with both of her upper extremities. She also found Plaintiff would be unable to work overheard with her
right upper extremity.
Using these limitations in the hypothetical questioned posed to the vocational expert, the ALJ
went on to conclude that Plaintiff could perform work as a laundry worker, bench assembler, and cashier
II. See Cox v. Apfel, 160 F.3d 1203, 1207 (8th Cir. 1998) (holding hypothetical question posed to the
vocational expert based on incorrect RFC cannot constitute substantial evidence to support a conclusion
that Plaintiff not disabled). A review of the descriptions of these positions in the Dictionary of
Occupational Titles reveals that the position of laundry worker requires constant reaching and handling,
and by its definition also requires a great deal of pushing and pulling. See Dictionary of Occupational
Titles § 302.685-010 (requiring worker to remove articles from washer and load into dryer). The
position of bench assembler also requires frequent reaching and handling, as well as the ability to push
and pull. Id. § 706.684-042. Further, the position of cashier II requires frequent reaching and handling.
Id. § 211.462-010. Because the evidence makes clear that Plaintiff was unable to push and pull or reach
overhead with her right upper extremity, we believe remand is necessary to allow the ALJ to reconsider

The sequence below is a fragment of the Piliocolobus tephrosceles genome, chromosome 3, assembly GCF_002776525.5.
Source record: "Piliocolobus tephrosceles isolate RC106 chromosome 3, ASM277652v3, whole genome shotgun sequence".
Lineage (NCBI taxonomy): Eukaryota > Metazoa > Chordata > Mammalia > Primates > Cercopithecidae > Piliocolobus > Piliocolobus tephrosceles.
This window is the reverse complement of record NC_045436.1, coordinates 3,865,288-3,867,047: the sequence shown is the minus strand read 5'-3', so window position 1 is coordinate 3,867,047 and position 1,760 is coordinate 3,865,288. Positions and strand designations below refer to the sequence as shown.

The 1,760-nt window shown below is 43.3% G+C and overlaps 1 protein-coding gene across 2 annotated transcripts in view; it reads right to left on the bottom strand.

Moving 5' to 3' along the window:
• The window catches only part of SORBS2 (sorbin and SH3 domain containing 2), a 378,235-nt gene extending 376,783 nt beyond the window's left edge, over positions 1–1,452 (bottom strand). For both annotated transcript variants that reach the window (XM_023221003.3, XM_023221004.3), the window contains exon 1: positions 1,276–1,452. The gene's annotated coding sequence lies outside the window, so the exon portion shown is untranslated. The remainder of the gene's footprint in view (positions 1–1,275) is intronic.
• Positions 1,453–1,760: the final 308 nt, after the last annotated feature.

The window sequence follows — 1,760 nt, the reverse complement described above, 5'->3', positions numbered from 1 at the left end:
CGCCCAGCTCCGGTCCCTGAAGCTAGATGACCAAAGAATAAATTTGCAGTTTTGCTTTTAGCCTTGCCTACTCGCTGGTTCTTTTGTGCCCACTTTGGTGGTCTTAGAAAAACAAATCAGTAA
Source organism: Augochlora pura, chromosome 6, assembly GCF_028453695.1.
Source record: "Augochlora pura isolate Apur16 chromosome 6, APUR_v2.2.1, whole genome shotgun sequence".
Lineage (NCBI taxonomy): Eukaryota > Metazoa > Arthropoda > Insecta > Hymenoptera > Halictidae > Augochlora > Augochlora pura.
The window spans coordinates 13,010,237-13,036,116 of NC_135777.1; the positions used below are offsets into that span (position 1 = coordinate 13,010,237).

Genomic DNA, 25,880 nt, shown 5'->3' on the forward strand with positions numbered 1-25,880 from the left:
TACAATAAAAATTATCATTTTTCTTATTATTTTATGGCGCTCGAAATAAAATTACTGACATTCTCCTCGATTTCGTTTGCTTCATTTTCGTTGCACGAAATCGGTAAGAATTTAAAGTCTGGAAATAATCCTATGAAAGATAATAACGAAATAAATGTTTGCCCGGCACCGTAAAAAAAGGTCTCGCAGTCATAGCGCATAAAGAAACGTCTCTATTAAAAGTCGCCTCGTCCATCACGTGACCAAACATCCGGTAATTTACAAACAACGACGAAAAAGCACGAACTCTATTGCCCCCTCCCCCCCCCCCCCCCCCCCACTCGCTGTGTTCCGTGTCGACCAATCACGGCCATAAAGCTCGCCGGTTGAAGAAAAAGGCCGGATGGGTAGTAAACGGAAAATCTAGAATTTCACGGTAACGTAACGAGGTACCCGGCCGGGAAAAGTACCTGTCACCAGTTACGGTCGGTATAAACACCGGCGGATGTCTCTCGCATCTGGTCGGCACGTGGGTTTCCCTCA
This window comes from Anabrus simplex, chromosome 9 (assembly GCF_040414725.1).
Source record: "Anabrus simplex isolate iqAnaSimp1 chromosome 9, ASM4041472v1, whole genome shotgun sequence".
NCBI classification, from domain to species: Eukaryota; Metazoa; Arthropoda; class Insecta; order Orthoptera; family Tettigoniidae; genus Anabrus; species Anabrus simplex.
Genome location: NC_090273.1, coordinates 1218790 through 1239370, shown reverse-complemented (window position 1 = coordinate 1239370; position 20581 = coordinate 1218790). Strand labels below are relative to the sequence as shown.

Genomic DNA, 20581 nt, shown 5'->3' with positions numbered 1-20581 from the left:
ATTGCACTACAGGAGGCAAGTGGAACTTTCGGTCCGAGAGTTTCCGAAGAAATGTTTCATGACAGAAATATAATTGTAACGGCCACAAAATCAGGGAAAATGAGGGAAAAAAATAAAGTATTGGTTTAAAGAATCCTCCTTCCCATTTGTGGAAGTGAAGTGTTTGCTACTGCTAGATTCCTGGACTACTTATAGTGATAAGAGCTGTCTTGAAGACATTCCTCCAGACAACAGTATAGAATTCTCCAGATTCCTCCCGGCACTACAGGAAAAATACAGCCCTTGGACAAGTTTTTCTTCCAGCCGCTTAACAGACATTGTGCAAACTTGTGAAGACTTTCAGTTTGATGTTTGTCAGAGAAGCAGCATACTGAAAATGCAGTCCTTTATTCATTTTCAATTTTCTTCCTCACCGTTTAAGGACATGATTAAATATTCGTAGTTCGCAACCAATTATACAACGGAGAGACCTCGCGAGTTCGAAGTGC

Substantial evidence does not support her determination that Plaintiff could
occasionally push and pull with both upper extremities. The requisite evidence is also lacking to support
a finding that Plaintiff could perform work as a laundry worker, bench assembler, and cashier II, given
that the vocational expert’s testimony is in direct contradiction to the Dictionary of Occupational Titles
and no explanation was provided for this variance. See Jones ex rel. Morris v. Barnhart, 315 F.3d 974,
979 (8th Cir. 2003) (holding ALJ cannot rely on expert testimony that conflicts with DOT unless there
is evidence in the record to rebut those classifications).
On remand, the ALJ should also reconsider the limitations imposed by Plaintiff’s degenerative
disk disease. On May 12, 2000, x-rays of her lumbar spine showed transverse process fractures at the
L1 and L2 levels. The doctor prescribed Flexeril, Lodine, Darvocet, and bed rest for one week. Tr. 339344. On at least two more occasions, Plaintiff sought out treatment for back pain. Tr. 468-469, 480-481,
510, 590-593. In April 2005, an x-ray of her lumbar spine revealed mild degenerative disk disease at the
L3-4 level. Tr. 433. In January 2008, she again complained of lower back pain. Tr. 607-608. And, in
March 2008, when evaluated by Dr. Brownfield, Plaintiff reported chronic mid and lower back pain with
occasional radiation to the left lower extremity. Tr. 625-630. Dr. Brownfield diagnosed Plaintiff with
lower back pain with sciatica and concluded she would have moderate limitations with regard to
stooping. Tr. 625-630. During a hospitalization in April 2008, Plaintiff voiced continued complaints
regarding chronic back pain Tr. 644-655.
After reviewing all of the evidence of record, on remand, we believe the ALJ should also
reconsider Plaintiff’s stooping, bending, crouching, and crawling limitations in light of her degenerative
Accordingly, we conclude that the ALJ’s decision is not supported by substantial evidence and
should be reversed and remanded to the Commissioner for further consideration pursuant to sentence
four of 42 U.S.C. § 405(g).
DATED this 14th day of March 2012.
HON. JAMES R. MARSCHEWSKI
CHIEF UNITED STATES MAGISTRATE JUDGE